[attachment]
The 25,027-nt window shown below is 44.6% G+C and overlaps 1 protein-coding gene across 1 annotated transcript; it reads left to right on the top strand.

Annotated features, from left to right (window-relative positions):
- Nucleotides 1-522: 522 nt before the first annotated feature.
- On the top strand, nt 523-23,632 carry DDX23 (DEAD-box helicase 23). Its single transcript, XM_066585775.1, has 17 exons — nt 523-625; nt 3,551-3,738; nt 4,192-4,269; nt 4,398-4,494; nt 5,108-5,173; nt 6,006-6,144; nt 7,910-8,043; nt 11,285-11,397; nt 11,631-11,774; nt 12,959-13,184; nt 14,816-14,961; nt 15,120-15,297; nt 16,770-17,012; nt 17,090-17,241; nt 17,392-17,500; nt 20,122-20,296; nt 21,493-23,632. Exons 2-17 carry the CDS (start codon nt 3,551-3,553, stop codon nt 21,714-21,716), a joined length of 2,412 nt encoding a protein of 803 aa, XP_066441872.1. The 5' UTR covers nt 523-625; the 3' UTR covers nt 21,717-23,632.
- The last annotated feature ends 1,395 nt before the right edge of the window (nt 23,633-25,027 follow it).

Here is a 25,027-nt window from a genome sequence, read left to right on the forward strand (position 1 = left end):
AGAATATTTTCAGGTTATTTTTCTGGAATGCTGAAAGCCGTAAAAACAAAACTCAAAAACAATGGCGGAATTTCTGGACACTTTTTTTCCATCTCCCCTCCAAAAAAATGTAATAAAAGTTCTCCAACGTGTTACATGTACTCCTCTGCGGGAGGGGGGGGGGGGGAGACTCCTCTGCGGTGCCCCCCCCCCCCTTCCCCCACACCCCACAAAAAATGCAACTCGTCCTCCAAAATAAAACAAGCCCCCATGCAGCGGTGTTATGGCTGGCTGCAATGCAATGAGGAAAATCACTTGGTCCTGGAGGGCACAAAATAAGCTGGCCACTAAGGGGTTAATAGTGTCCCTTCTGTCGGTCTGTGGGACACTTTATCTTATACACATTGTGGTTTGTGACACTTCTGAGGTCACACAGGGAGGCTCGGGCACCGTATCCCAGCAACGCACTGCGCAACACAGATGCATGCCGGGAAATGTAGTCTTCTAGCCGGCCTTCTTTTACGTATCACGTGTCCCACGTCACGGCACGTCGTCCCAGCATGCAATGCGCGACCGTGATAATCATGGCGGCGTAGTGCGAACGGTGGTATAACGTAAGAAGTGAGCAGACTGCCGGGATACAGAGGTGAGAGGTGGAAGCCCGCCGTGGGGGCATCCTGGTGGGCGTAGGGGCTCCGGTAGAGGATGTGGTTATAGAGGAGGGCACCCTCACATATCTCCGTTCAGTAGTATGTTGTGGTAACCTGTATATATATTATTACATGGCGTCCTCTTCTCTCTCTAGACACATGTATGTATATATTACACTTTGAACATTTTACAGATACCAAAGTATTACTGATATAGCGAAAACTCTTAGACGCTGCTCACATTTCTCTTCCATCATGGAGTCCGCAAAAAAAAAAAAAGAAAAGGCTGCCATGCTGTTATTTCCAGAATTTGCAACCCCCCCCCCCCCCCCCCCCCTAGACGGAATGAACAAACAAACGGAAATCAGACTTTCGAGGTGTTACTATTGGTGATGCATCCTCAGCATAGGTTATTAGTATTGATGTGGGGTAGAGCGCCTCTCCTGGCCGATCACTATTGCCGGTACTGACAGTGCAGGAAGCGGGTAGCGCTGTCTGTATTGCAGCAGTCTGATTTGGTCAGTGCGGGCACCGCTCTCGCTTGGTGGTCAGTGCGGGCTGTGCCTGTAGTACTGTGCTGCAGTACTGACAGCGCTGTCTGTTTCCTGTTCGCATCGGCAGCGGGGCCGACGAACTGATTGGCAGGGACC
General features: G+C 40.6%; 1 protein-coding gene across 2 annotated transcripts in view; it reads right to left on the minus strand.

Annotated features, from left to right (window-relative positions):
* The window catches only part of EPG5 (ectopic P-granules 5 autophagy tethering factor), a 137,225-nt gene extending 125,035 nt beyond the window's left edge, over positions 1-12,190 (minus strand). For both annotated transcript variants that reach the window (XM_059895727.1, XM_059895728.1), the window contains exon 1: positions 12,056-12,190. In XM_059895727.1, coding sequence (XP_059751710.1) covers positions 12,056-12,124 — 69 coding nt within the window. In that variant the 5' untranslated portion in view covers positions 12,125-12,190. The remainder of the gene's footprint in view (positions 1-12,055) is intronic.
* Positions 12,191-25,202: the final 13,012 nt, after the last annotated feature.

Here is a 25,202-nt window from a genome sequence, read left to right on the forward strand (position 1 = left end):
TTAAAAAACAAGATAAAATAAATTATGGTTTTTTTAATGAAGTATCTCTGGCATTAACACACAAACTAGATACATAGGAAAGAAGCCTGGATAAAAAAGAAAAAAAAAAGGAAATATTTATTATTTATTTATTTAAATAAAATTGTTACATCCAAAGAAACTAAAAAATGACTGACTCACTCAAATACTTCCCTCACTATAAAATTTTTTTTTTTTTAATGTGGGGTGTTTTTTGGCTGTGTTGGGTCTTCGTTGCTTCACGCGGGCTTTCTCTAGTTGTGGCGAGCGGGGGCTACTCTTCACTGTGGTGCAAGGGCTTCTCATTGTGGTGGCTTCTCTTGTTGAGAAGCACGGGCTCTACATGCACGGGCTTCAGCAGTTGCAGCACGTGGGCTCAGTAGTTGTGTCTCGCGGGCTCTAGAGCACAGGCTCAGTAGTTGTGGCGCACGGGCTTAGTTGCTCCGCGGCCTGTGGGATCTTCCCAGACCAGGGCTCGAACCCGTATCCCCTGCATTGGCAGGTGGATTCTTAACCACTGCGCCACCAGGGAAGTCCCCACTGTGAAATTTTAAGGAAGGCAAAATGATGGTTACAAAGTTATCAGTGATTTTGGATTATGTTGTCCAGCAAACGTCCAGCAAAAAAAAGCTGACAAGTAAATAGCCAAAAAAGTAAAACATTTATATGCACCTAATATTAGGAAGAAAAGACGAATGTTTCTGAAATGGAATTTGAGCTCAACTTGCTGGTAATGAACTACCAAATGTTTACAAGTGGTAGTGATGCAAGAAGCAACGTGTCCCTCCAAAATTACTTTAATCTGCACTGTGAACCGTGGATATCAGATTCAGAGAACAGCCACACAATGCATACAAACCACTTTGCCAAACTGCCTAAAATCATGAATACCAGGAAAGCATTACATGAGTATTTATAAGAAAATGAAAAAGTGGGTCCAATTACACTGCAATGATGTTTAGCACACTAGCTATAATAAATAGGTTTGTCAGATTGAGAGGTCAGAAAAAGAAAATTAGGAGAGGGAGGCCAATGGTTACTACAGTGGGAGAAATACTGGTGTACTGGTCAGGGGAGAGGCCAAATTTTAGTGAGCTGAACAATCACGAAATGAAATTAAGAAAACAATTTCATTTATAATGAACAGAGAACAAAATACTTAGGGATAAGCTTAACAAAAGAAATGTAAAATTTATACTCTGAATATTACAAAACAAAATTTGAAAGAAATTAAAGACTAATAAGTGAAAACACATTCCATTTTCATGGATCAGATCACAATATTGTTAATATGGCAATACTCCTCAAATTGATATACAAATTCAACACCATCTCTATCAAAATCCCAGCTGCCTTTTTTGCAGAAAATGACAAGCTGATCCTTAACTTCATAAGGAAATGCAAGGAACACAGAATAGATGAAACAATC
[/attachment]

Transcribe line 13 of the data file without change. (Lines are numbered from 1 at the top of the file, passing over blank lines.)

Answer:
TTAAAAAACAAGATAAAATAAATTATGGTTTTTTTAATGAAGTATCTCTGGCATTAACACACAAACTAGATACATAGGAAAGAAGCCTGGATAAAAAAGAAAAAAAAAAGGAAATATTTATTATTTATTTATTTAAATAAAATTGTTACATCCAAAGAAACTAAAAAATGACTGACTCACTCAAATACTTCCCTCACTATAAAATTTTTTTTTTTTTAATGTGGGGTGTTTTTTGGCTGTGTTGGGTCTTCGTTGCTTCACGCGGGCTTTCTCTAGTTGTGGCGAGCGGGGGCTACTCTTCACTGTGGTGCAAGGGCTTCTCATTGTGGTGGCTTCTCTTGTTGAGAAGCACGGGCTCTACATGCACGGGCTTCAGCAGTTGCAGCACGTGGGCTCAGTAGTTGTGTCTCGCGGGCTCTAGAGCACAGGCTCAGTAGTTGTGGCGCACGGGCTTAGTTGCTCCGCGGCCTGTGGGATCTTCCCAGACCAGGGCTCGAACCCGTATCCCCTGCATTGGCAGGTGGATTCTTAACCACTGCGCCACCAGGGAAGTCCCCACTGTGAAATTTTAAGGAAGGCAAAATGATGGTTACAAAGTTATCAGTGATTTTGGATTATGTTGTCCAGCAAACGTCCAGCAAAAAAAAGCTGACAAGTAAATAGCCAAAAAAGTAAAACATTTATATGCACCTAATATTAGGAAGAAAAGACGAATGTTTCTGAAATGGAATTTGAGCTCAACTTGCTGGTAATGAACTACCAAATGTTTACAAGTGGTAGTGATGCAAGAAGCAACGTGTCCCTCCAAAATTACTTTAATCTGCACTGTGAACCGTGGATATCAGATTCAGAGAACAGCCACACAATGCATACAAACCACTTTGCCAAACTGCCTAAAATCATGAATACCAGGAAAGCATTACATGAGTATTTATAAGAAAATGAAAAAGTGGGTCCAATTACACTGCAATGATGTTTAGCACACTAGCTATAATAAATAGGTTTGTCAGATTGAGAGGTCAGAAAAAGAAAATTAGGAGAGGGAGGCCAATGGTTACTACAGTGGGAGAAATACTGGTGTACTGGTCAGGGGAGAGGCCAAATTTTAGTGAGCTGAACAATCACGAAATGAAATTAAGAAAACAATTTCATTTATAATGAACAGAGAACAAAATACTTAGGGATAAGCTTAACAAAAGAAATGTAAAATTTATACTCTGAATATTACAAAACAAAATTTGAAAGAAATTAAAGACTAATAAGTGAAAACACATTCCATTTTCATGGATCAGATCACAATATTGTTAATATGGCAATACTCCTCAAATTGATATACAAATTCAACACCATCTCTATCAAAATCCCAGCTGCCTTTTTTGCAGAAAATGACAAGCTGATCCTTAACTTCATAAGGAAATGCAAGGAACACAGAATAGATGAAACAATC